The Worst of Cat Stevens
by Stephen Schwartz
EARLIER THIS WEEK, I commented that, as Yusuf Islam, the singer Cat Stevens has held to an extreme Islamic fundamentalist position regarding music. I wrote, "Wahhabism, the state religion in Saudi Arabia, and the inspirer of al Qaeda, is especially known for its hatred of music. In Wahhabi theology, all music except for drum accompaniment to religious chanting is haram, or forbidden. . . . Yusuf Islam has demonstrated his sympathy for this posture on several occasions. . . . In 1997, he released an album titled I Have No Cannons That Roar, dedicated, he said, to the cause of the Bosnian Muslims. In an interview with Stephen Kinzer, appearing in the New York Times on December 8, 1997, he commented on the project, 'I've . . . used a very conservative approach. You only hear my own voice, a slight choral accompaniment and drums. Let's say that's the safest option according to certain Islamic schools of thought.'"
On this topic, a correspondent sent me a fascinating article from the Toronto Globe and Mail of August 7, 2000, by a Canadian Muslim woman named Rahat Kurd, under the title, "Why Cat Stevens had it all wrong: The former pop star should never have turned me off to the beauty of music in the name of Islam." Kurd's article included the following recollection of an encounter with Stevens: "I read about how the views of this singer-turned-Islamic-activist have 'developed,' and that 'his hard line on music has softened' . . . That day, he sang a spare yet evocative song he'd recently written for children, called 'A is for Allah.' It prompted some of us to clap our hands in appreciation, but he objected. The patrician distaste in his tone was unmistakable: 'We don't . . . clap . . . for Muslims,' said the white, male British pop star." (Applause is also forbidden by Wahhabis.)
We were . . . children. Few of us had ever imagined picking up a guitar and strumming a few chords, only to see what it was like, and now, few of us ever would. Yusuf Islam's views may have been just one instance of a new wave of Islamic puritanism across a rapidly changing world. Still, at the time, we understood little of how politics or social change affected us; the singer of the lovely 'Peace Train' had a vivid presence, and his words, a direct impact. Music--and the permissive lifestyle that accompanied it, at least in Cat Stevens's experience--would surely lead us away from the remembrance of God. As a result, the place of music in our lives plunged in esteem, becoming negligible. Studying music and the arts became suspect; becoming a musician, out of the question.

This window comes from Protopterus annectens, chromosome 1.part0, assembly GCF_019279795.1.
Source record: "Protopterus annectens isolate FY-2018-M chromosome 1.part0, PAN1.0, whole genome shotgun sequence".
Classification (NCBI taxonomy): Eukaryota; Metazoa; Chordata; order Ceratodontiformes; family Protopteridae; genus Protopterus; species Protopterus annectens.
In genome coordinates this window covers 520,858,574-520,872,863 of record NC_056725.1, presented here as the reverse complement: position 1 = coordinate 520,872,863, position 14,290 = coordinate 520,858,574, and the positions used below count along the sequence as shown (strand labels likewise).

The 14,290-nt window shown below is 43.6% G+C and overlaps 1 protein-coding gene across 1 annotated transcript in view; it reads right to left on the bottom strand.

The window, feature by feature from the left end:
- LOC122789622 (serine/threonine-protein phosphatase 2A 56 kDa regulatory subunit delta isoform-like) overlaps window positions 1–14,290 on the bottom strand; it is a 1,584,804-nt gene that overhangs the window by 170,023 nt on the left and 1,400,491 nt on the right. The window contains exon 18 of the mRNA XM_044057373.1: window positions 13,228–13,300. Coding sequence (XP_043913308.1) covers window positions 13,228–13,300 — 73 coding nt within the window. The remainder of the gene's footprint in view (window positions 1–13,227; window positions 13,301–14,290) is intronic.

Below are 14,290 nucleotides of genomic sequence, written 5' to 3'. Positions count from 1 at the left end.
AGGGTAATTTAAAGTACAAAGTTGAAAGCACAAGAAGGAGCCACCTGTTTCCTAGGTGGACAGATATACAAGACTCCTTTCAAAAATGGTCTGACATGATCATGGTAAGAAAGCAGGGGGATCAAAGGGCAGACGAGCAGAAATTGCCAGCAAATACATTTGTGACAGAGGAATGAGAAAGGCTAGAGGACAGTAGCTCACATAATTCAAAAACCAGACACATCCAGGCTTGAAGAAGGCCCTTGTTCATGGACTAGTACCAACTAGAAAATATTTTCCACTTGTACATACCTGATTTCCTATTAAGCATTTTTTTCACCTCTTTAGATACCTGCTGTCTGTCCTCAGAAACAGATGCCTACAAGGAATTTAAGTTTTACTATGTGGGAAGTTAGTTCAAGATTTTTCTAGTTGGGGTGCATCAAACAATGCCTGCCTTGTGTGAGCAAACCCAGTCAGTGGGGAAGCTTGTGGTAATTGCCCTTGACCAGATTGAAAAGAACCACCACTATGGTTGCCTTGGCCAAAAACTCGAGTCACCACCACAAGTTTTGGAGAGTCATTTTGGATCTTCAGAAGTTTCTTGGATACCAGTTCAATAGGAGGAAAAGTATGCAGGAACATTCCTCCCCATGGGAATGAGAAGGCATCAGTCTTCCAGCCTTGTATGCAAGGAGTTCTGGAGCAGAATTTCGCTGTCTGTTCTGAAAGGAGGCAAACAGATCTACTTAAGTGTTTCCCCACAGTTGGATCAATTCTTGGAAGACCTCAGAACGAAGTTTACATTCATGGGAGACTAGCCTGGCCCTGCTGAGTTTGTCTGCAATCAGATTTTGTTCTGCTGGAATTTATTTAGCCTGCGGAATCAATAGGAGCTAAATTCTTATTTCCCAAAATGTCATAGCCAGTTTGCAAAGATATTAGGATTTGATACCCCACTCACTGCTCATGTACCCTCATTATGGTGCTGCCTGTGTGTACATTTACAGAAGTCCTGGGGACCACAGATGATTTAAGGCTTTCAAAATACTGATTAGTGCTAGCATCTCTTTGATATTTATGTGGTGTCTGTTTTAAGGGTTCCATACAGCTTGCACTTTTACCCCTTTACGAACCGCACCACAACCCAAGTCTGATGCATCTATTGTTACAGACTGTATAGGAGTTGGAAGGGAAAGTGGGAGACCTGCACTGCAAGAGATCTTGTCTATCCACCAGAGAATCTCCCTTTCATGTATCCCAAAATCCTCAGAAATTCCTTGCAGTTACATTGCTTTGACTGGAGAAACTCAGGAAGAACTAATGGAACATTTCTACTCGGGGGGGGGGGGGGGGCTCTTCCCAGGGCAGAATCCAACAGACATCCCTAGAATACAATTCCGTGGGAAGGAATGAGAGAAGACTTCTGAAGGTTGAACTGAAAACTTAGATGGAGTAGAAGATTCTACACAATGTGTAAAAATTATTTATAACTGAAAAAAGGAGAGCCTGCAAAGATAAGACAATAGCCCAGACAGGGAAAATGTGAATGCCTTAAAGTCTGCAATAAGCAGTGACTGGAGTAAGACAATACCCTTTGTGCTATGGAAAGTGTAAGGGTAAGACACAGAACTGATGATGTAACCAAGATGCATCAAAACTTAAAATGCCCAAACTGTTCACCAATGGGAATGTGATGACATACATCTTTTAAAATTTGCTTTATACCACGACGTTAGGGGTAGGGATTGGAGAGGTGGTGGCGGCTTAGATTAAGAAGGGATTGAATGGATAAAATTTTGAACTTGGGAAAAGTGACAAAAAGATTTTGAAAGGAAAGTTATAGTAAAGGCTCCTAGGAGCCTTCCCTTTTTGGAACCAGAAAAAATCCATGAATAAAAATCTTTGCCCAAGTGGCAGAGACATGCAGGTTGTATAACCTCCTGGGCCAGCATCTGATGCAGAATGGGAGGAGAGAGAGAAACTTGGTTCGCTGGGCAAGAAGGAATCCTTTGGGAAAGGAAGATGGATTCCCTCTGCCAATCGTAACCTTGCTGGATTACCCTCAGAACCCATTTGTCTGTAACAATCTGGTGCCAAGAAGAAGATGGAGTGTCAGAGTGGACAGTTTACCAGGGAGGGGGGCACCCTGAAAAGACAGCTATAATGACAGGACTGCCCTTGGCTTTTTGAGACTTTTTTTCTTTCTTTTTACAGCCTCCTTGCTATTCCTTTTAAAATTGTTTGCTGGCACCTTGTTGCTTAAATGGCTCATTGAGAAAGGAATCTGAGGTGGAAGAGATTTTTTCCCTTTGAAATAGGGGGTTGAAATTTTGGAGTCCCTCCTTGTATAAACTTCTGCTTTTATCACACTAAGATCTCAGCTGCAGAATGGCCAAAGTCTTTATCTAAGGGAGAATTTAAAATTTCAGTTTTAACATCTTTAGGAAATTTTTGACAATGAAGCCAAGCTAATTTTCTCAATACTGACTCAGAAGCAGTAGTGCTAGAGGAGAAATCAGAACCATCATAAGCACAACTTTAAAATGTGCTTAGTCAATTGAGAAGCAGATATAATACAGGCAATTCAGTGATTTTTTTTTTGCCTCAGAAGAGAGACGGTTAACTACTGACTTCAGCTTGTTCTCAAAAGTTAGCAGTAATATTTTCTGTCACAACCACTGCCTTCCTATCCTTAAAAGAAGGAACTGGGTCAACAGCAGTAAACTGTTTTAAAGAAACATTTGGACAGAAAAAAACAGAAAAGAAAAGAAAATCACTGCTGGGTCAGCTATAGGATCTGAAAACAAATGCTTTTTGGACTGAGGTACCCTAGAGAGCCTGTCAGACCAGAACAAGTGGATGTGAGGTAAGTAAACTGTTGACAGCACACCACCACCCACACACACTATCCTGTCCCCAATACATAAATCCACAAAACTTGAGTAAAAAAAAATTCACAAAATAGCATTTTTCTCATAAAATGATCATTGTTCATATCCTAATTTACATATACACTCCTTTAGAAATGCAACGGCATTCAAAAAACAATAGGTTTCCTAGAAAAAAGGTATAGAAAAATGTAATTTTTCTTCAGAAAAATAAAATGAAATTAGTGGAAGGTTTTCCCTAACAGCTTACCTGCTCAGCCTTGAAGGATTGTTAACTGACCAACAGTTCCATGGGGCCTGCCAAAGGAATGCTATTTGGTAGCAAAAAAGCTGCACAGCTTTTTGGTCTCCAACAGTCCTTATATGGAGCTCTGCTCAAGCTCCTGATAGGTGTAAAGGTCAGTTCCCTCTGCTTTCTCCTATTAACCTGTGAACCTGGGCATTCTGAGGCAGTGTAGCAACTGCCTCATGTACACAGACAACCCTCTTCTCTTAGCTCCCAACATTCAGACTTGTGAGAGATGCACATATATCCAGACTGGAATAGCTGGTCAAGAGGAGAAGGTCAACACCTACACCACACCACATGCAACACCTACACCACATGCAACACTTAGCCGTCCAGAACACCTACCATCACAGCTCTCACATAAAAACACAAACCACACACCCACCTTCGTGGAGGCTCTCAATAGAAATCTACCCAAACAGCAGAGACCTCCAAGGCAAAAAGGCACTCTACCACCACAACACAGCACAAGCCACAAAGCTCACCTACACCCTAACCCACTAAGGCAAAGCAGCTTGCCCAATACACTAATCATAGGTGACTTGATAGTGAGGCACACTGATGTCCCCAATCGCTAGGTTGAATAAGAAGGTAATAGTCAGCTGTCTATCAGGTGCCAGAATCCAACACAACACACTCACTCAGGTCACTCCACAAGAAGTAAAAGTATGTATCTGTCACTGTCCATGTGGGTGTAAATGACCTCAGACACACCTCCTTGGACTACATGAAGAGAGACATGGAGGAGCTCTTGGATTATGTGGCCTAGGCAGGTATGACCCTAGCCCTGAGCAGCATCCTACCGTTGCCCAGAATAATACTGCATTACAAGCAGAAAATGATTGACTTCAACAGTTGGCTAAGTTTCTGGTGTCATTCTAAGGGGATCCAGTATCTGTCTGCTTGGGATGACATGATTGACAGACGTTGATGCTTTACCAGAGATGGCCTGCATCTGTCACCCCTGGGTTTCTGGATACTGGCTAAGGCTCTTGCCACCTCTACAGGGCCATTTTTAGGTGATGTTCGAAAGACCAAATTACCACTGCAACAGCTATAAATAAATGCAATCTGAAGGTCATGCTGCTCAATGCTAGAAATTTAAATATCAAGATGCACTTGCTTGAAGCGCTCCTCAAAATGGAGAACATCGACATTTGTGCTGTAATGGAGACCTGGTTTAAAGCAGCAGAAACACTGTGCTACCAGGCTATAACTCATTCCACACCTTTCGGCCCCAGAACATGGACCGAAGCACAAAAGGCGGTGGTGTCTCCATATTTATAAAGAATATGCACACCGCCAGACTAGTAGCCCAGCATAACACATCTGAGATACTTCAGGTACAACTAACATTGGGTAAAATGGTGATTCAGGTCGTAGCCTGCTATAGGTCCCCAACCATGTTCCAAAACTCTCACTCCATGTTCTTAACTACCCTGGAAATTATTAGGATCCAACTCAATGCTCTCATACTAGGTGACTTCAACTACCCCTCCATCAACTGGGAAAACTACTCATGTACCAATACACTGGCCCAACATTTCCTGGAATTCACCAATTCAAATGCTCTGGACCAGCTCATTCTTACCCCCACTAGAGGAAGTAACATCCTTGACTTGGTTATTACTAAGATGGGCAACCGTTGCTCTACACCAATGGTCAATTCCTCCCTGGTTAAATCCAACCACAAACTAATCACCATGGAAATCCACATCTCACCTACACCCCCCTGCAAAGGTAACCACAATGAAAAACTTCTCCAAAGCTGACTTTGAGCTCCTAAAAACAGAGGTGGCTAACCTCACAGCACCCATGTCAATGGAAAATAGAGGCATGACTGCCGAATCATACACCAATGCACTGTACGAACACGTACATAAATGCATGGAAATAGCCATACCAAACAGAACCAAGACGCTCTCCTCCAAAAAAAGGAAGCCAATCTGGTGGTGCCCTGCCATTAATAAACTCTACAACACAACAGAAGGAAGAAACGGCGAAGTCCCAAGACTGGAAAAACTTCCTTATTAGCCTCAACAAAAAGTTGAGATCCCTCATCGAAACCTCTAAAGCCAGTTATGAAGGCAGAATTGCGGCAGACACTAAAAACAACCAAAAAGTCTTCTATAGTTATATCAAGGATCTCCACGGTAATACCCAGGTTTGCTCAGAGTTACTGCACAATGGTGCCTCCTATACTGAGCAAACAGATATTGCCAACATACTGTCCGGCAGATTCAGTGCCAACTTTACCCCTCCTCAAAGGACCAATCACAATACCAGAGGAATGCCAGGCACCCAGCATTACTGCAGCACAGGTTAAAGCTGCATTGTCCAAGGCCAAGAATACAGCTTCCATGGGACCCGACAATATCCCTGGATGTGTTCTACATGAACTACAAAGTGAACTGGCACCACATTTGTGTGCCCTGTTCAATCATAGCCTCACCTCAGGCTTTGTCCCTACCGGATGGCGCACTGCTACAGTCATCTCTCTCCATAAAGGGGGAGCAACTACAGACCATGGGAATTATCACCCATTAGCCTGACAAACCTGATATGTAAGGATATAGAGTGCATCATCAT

However, in my own further review of the contribution of Yusuf Islam, the supposed peace activist, to solidarity with Bosnian Muslims, I rediscovered a really shocking item. When I listened to the album I Have No Cannons That Roar I found that among Yusuf Islam's own rather primitive "children are dying" stuff--and the album's somewhat unattractive renditions of lovely Sufi poems by my friend Dzemaludin Latic--there is a song in the Arab style with the following verse:
When the Muslims make their wish
This song ends with the lines:
When the world blasts away
The extraordinary thing about this is that jihad vocabulary was never used by the Bosnian soldiers during the war there. Dzemo Latic himself wrote a poem comparing Bosnia to a battle fought by Muhammad, but did not use the term jihad. In my book, The Two Faces of Islam, I contrast the legitimate, self-defensive jihad (i.e. military struggle) of the Bosnians, with the terrorist "jihad" of the Wahhabis. But the Bosnians have never incited local Muslims to go off to perform jihad; that was a habit only among bin Ladenite Arabs who injected themselves into the Bosnian war, and who had no real effect on the struggle except to make things more difficult for the Bosnians. That is one of the main reasons Bosnians do not show up in Afghanistan, Iraq, and other theatres of conflict chosen by the Wahhabi warriors.
The more we know about Cat Stevens, i.e. Yusuf Islam, the more the decision to deport him becomes justified.